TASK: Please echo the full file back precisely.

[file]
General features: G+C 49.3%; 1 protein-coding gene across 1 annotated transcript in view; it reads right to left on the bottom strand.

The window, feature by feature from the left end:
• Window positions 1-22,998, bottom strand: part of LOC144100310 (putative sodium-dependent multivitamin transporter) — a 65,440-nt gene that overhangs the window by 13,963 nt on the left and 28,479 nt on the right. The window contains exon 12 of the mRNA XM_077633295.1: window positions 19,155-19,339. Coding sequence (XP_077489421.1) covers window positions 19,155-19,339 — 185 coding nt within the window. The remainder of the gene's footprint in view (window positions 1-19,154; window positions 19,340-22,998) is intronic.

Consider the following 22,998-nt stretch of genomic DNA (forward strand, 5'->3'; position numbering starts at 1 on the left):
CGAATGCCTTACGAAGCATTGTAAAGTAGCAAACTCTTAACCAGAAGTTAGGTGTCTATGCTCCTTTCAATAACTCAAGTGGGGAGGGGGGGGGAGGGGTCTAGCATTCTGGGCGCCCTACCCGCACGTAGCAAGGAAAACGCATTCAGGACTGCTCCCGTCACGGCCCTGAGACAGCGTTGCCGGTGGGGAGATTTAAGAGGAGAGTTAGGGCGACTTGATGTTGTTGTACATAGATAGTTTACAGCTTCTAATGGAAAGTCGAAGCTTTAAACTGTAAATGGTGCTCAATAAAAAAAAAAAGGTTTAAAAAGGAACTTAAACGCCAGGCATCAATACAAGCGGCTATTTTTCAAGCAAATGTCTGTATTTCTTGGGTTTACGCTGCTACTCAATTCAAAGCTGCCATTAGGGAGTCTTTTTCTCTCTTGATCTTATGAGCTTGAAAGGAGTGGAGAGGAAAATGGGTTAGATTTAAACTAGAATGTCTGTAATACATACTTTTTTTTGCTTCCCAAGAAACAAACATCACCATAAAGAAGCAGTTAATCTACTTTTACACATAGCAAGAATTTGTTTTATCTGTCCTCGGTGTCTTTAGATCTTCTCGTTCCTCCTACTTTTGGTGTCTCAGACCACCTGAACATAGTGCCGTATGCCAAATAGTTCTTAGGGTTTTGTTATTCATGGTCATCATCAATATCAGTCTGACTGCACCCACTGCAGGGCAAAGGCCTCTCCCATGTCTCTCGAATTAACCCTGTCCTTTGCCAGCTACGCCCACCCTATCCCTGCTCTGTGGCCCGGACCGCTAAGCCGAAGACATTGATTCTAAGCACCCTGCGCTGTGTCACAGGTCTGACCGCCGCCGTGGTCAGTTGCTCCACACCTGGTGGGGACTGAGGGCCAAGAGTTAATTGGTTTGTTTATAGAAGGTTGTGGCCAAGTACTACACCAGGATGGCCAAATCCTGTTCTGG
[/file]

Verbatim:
General features: G+C 49.3%; 1 protein-coding gene across 1 annotated transcript in view; it reads right to left on the bottom strand.

The window, feature by feature from the left end:
• Window positions 1-22,998, bottom strand: part of LOC144100310 (putative sodium-dependent multivitamin transporter) — a 65,440-nt gene that overhangs the window by 13,963 nt on the left and 28,479 nt on the right. The window contains exon 12 of the mRNA XM_077633295.1: window positions 19,155-19,339. Coding sequence (XP_077489421.1) covers window positions 19,155-19,339 — 185 coding nt within the window. The remainder of the gene's footprint in view (window positions 1-19,154; window positions 19,340-22,998) is intronic.

Consider the following 22,998-nt stretch of genomic DNA (forward strand, 5'->3'; position numbering starts at 1 on the left):
CGAATGCCTTACGAAGCATTGTAAAGTAGCAAACTCTTAACCAGAAGTTAGGTGTCTATGCTCCTTTCAATAACTCAAGTGGGGAGGGGGGGGGAGGGGTCTAGCATTCTGGGCGCCCTACCCGCACGTAGCAAGGAAAACGCATTCAGGACTGCTCCCGTCACGGCCCTGAGACAGCGTTGCCGGTGGGGAGATTTAAGAGGAGAGTTAGGGCGACTTGATGTTGTTGTACATAGATAGTTTACAGCTTCTAATGGAAAGTCGAAGCTTTAAACTGTAAATGGTGCTCAATAAAAAAAAAAAGGTTTAAAAAGGAACTTAAACGCCAGGCATCAATACAAGCGGCTATTTTTCAAGCAAATGTCTGTATTTCTTGGGTTTACGCTGCTACTCAATTCAAAGCTGCCATTAGGGAGTCTTTTTCTCTCTTGATCTTATGAGCTTGAAAGGAGTGGAGAGGAAAATGGGTTAGATTTAAACTAGAATGTCTGTAATACATACTTTTTTTTGCTTCCCAAGAAACAAACATCACCATAAAGAAGCAGTTAATCTACTTTTACACATAGCAAGAATTTGTTTTATCTGTCCTCGGTGTCTTTAGATCTTCTCGTTCCTCCTACTTTTGGTGTCTCAGACCACCTGAACATAGTGCCGTATGCCAAATAGTTCTTAGGGTTTTGTTATTCATGGTCATCATCAATATCAGTCTGACTGCACCCACTGCAGGGCAAAGGCCTCTCCCATGTCTCTCGAATTAACCCTGTCCTTTGCCAGCTACGCCCACCCTATCCCTGCTCTGTGGCCCGGACCGCTAAGCCGAAGACATTGATTCTAAGCACCCTGCGCTGTGTCACAGGTCTGACCGCCGCCGTGGTCAGTTGCTCCACACCTGGTGGGGACTGAGGGCCAAGAGTTAATTGGTTTGTTTATAGAAGGTTGTGGCCAAGTACTACACCAGGATGGCCAAATCCTGTTCTGG